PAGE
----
Sunday, March 1, 2020

Ah, March... we love thee!

Even though you are one of the two ugliest months in the year (November, you know who you are...),  we are delighted to see you!

Besides having the tremendous advantage of being not-February... also bring us more daylight with the time change...

...delights like St. Patrick's day...

...and the first day of Spring... we forgive your dirty snow banks and barren, leafless trees for the hope you provide that winter will indeed come to an end...

With all the sunshine and milder temperatures we've had recently, I thought I might try swinging my hickories in the back yard...but when I walked into my dining room, this is what I saw...

...needless to say I was shocked - shocked! - by this unseemly collusion between normally inanimate objects.

Thankfully I was able to break it up without too much difficulty, but Sir Kitschalot did have to spend some time in the timeout position...

...while I took my wayward hickories and swatted some whiffle golf balls.

Quite enjoyable...probably another month before the courses open but at least it's within shouting distance now.

Recently watched the Oscar winner for Best Picture from 2011 - The Artist - again.
This is truly an extraordinary film.  Of course I love the fact it's a silent movie in black and white, but watching it a second time helped me see even more clearly what a great piece of movie making this really is.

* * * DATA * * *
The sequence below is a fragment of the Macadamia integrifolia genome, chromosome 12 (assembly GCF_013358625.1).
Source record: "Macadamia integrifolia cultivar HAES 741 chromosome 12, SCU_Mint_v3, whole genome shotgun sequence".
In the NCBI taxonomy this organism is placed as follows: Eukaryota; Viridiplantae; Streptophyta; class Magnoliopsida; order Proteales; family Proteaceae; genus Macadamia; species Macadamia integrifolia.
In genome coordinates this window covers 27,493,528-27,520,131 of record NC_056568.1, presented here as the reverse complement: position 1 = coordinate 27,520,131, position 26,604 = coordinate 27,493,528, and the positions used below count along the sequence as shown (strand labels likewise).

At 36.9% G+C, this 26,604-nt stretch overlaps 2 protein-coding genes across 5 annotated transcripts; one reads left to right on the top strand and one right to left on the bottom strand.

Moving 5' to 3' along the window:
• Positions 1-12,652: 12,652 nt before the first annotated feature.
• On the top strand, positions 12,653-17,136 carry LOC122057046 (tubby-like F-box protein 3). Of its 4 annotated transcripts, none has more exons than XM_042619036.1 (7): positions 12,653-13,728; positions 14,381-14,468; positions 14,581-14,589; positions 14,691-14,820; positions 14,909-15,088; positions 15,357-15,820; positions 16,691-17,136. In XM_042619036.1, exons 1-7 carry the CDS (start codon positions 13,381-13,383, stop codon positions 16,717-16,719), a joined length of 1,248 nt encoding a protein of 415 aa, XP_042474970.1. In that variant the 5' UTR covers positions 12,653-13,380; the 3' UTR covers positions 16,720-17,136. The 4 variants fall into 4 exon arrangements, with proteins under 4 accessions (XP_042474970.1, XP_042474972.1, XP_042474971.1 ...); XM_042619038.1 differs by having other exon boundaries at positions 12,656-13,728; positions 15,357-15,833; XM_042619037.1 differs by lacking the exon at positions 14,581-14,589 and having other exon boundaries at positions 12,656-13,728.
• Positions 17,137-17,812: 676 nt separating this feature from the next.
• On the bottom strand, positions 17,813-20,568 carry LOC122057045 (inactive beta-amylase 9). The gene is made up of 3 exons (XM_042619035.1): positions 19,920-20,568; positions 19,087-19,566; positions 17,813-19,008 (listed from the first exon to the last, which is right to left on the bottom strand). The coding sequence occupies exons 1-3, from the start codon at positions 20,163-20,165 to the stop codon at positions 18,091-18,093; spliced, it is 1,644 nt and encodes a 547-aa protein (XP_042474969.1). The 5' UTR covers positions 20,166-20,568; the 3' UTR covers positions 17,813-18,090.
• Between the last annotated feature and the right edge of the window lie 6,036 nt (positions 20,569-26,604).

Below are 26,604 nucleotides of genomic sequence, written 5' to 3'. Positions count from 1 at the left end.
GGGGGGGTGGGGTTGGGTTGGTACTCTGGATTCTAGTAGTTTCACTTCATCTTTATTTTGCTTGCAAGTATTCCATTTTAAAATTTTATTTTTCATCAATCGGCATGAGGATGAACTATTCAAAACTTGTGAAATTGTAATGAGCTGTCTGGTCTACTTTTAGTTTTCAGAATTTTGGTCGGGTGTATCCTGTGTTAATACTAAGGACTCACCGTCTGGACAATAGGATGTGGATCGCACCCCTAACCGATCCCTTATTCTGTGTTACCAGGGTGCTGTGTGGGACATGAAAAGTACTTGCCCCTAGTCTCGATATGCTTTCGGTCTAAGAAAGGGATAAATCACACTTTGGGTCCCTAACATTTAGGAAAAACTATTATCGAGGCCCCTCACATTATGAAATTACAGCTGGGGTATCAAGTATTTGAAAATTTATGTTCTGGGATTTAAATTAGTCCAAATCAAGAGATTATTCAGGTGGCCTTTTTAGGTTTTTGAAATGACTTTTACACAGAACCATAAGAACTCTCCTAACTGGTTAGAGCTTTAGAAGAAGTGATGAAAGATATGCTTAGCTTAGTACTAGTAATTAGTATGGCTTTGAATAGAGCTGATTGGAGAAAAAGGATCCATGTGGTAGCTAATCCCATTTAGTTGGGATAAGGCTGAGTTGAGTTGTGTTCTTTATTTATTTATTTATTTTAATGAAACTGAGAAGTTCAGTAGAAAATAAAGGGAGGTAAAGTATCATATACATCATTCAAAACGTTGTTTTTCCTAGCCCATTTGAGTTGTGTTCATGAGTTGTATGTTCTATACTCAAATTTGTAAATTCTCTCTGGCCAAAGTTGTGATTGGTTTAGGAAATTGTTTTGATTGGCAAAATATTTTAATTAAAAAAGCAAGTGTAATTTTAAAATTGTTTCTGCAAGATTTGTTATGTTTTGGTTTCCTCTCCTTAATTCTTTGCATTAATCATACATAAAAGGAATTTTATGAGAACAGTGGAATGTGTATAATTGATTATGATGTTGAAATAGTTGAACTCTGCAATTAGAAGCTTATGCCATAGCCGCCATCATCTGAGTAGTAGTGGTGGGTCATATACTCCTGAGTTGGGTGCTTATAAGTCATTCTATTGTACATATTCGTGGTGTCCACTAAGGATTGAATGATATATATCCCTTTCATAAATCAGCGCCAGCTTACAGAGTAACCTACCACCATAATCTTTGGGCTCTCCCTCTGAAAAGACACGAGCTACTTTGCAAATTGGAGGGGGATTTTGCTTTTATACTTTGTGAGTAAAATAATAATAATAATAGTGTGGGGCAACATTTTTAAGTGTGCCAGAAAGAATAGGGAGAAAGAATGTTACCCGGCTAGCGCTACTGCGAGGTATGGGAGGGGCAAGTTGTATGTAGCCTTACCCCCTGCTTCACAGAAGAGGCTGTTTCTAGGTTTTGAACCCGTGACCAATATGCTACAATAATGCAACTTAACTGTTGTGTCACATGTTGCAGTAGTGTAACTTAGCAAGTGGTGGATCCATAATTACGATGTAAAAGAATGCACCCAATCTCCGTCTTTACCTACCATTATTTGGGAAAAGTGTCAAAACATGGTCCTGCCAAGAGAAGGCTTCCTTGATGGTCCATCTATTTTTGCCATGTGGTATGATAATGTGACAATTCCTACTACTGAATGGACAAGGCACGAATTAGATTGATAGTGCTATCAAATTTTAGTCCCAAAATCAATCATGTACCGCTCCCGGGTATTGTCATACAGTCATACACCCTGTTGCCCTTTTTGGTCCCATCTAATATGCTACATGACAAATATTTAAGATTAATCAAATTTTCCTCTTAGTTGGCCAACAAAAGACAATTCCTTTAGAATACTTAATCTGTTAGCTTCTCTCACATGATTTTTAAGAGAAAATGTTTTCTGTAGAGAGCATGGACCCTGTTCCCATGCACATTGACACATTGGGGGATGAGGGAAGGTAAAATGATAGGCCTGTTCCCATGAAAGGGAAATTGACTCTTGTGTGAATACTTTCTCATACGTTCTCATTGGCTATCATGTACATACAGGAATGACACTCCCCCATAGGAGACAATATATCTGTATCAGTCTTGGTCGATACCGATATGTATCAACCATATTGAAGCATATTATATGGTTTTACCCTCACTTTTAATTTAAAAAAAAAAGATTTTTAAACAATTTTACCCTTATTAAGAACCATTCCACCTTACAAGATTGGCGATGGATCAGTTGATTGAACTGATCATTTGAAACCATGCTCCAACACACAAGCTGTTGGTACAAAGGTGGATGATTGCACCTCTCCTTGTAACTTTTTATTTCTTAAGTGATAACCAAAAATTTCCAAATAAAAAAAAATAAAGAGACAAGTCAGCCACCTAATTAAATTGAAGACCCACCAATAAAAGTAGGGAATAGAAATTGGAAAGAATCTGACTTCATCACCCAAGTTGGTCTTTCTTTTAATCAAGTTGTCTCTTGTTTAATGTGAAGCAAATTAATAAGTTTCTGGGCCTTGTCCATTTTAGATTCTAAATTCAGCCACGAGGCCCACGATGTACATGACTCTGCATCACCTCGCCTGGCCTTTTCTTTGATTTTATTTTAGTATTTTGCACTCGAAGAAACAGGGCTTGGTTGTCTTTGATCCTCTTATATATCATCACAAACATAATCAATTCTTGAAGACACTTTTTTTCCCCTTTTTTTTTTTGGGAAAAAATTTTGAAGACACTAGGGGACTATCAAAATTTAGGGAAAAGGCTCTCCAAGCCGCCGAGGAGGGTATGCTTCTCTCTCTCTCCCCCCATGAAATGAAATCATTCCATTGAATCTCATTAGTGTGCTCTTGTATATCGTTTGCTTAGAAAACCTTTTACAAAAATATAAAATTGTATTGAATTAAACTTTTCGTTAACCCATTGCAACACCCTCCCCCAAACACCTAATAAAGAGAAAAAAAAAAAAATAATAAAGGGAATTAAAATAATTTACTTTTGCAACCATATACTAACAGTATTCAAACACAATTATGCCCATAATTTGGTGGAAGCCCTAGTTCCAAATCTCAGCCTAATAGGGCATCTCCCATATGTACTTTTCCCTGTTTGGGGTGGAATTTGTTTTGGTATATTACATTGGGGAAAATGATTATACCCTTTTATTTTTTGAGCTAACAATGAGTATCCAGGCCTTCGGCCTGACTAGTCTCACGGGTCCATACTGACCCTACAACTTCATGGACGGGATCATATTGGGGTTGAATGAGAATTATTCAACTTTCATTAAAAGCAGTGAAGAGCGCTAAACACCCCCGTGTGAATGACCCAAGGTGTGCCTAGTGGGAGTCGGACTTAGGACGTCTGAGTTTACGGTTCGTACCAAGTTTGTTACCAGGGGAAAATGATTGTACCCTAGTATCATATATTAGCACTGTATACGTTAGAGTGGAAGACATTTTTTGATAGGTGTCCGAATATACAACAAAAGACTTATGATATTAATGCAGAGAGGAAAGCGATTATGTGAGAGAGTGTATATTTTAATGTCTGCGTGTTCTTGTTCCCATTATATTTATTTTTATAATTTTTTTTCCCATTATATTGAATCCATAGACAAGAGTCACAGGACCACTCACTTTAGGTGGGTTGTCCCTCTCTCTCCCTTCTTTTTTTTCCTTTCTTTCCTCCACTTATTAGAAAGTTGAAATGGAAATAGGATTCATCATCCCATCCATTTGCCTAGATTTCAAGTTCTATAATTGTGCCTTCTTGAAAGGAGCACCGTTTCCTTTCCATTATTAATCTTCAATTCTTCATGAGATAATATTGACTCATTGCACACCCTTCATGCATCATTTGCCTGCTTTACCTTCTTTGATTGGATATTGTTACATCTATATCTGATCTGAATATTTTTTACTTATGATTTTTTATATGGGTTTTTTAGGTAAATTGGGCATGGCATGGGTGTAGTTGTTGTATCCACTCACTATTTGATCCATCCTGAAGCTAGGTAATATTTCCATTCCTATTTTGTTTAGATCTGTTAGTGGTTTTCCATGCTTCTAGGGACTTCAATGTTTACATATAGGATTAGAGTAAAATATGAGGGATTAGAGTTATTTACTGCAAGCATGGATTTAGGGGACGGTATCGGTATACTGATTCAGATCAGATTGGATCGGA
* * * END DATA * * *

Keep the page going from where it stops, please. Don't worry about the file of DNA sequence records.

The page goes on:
It's not just the acting which is top notch throughout, nor the scrupulously accurate settings and wardrobe that are period correct for the late 1920's / early 1930's.

It's also the attention to detail in every scene and the symbolism that enhances the story.

In one pivotal scene silent movie star George Valentin has just been given the news the studios have shut down all silent movie productions to focus on making "talkies".

He leaves the office on the top floor where he's gotten the bad news, and as he descends the stairs he bumps into rising starlet Peppy Miller, coming up the stairs...
...and throughout their conversation he stands a few steps below her, signifying their suddenly changed status.  His career is on the way down; her prospects are rising with every new day.

Later, when he hits rock bottom - after the stock market crash, the loss of his mansion and the auction of his belongings - he returns to where he's been staying after a fire has incinerated most of his treasured films...
...and he stands there at the emotional crossroads surveying the ashes of his life's work.

With dialog and narration evoking pathos is easy; doing so with only pictures, gestures and facial expressions is far more difficult.

There's a fine line between acting and overacting and only the best walk that tightrope successfully.

This picture does so and is richly deserving of your time.


Hey, that's not a suggestion, it's an it!

I tried this...
...doesn't work at the movie theater.

But it does work here at the ol' homestead and I've figured out many a plot twist while enjoying a good cigar.

In fact, I hear one calling me now..but as I go, I leave you with this important reminder from Ike and Papa X... is better down that old dirt road...

later, mcm fans...

* Crass Commercialism Corner *

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